Yes, you are right. A check and balance must be instituted to safeguard our privacy. I feel Cook is doing his best to safeguard our privacy without any compromise. But can we also put in, or technologically built in the check and balance necessary to combat the criminal elements associated with smartphone’e encryption? What I fault Cook is that he just snubbed the committee without even looking at or addressing the technological and legal aspects of dealing with criminal element that the government wants to look into.

          • Dingbats

            I think you will find Apple looked very hard at this issue. Having taken a position it’s CEO’s job to have the stones to back the position.

            Having a way in is like leaving your keys under the mat, eventually someone will find and exploit the vulnerability.

            What I take issue with is the open threats made towards Mr Cook that they should try and prosecute him personally, even though so far he is still in the legal right.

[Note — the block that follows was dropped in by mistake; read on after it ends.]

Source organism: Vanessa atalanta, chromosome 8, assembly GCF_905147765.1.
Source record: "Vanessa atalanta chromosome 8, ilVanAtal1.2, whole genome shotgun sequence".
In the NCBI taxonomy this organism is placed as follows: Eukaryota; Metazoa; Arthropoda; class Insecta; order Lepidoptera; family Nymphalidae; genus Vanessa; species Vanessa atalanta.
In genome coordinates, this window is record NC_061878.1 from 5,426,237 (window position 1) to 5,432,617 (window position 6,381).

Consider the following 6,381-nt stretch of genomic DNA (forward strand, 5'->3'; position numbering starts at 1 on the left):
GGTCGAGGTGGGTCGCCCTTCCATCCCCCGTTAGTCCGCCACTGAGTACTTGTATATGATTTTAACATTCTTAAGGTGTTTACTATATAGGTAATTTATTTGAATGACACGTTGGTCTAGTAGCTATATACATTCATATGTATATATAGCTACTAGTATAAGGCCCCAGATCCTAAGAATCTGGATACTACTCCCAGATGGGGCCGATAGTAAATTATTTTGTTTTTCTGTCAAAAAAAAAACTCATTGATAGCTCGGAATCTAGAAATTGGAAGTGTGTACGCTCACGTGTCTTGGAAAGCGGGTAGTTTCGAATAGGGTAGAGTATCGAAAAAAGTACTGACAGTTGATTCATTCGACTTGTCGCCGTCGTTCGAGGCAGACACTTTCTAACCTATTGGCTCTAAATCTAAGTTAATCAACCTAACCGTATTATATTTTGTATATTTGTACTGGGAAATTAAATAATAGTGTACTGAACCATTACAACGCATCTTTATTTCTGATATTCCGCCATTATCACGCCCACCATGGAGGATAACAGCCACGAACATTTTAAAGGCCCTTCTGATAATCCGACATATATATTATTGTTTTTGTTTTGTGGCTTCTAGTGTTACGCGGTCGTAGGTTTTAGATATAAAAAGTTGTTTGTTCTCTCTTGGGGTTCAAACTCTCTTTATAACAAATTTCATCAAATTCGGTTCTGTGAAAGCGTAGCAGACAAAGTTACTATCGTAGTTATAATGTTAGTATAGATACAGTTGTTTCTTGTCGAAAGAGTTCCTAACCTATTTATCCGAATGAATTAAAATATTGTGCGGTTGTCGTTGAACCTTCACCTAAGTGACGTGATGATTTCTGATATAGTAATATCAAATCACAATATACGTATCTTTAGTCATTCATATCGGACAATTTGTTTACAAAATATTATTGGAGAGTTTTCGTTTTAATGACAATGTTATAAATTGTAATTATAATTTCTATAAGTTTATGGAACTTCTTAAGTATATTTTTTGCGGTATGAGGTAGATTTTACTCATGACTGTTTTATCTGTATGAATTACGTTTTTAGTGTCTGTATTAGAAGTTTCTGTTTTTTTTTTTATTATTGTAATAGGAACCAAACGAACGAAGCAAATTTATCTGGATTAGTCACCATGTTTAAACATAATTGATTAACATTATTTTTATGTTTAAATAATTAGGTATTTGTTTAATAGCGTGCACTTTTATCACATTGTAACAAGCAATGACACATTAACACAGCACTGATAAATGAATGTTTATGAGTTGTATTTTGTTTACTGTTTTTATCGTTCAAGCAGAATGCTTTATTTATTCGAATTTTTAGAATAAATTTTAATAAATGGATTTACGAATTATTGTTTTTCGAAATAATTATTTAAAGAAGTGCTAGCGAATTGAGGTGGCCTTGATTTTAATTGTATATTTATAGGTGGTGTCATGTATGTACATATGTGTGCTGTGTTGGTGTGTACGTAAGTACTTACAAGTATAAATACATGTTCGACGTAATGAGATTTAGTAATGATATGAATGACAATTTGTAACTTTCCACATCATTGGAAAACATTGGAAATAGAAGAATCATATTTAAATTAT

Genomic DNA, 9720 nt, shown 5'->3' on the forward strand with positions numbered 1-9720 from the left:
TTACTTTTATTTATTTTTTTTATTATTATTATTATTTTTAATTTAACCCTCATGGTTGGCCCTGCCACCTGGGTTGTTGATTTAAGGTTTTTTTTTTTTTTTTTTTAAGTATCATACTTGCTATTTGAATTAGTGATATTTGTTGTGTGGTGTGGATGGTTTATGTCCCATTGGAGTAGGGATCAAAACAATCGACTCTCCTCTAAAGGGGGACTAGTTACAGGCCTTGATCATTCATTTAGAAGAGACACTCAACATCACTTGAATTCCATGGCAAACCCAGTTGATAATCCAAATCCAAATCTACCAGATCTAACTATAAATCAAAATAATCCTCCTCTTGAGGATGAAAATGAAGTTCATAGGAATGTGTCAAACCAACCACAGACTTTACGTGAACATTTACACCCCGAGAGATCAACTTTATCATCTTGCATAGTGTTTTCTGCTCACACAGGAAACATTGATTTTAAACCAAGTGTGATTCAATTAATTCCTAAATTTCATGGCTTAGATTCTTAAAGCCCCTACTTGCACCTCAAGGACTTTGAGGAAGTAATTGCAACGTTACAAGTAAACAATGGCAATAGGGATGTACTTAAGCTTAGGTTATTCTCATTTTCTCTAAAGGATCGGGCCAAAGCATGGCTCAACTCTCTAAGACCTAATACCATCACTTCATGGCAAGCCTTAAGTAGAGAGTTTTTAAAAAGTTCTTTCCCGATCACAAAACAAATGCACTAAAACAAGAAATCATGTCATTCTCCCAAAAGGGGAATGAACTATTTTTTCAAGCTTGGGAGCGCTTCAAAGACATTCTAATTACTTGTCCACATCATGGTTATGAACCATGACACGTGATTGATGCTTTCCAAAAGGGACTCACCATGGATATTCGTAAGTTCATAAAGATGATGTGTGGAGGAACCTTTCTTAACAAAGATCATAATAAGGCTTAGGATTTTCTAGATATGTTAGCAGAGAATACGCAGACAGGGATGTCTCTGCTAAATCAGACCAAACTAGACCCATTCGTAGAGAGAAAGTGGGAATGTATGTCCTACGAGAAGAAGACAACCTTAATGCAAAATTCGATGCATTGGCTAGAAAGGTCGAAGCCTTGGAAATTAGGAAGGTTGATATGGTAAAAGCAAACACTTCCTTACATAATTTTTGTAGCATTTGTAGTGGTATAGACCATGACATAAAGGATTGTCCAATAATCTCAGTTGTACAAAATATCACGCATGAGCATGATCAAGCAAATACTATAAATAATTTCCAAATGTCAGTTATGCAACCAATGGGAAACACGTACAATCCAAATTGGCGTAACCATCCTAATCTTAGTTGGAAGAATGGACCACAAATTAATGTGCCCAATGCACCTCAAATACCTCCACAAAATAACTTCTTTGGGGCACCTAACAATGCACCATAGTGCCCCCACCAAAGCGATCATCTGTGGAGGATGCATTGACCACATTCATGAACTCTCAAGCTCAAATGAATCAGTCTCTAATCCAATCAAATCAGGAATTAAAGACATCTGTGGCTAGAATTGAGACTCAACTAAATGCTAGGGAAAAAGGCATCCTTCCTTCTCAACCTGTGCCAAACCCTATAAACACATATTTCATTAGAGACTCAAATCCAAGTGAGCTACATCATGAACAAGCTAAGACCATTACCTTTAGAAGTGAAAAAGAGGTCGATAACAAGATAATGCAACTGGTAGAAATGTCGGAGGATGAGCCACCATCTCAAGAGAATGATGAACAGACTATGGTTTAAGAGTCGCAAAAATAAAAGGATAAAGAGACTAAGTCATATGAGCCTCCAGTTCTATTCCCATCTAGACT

• victor yao

            Look at Axixic’s comments posted above. What would happen if the phone is designed and built with encryption that cannot be opened or its data accessed? This means criminal elements using the phone are safely protected.

          • Dingbats

            Yes but Apple et al did not build such a device ! The authorities agenda “lies” elsewhere…

          • Ben M

            As is every US citizen that uses a smart phone.

            It amazes me that people do not understand how encryption is supposed to work. The entire premise is to protect your personal information. If you program the ability to access encrypted data into the phone then your data is no longer protected because if there is a “back door” for law enforcement and the government that “back door” can be exploited by hackers and identity thieves.

            As far as I am concerned, the protection of 300 million Americans data outweighs the need or desire of law enforcement to access a 1000 or even 10000 criminal phones with or without a warrant.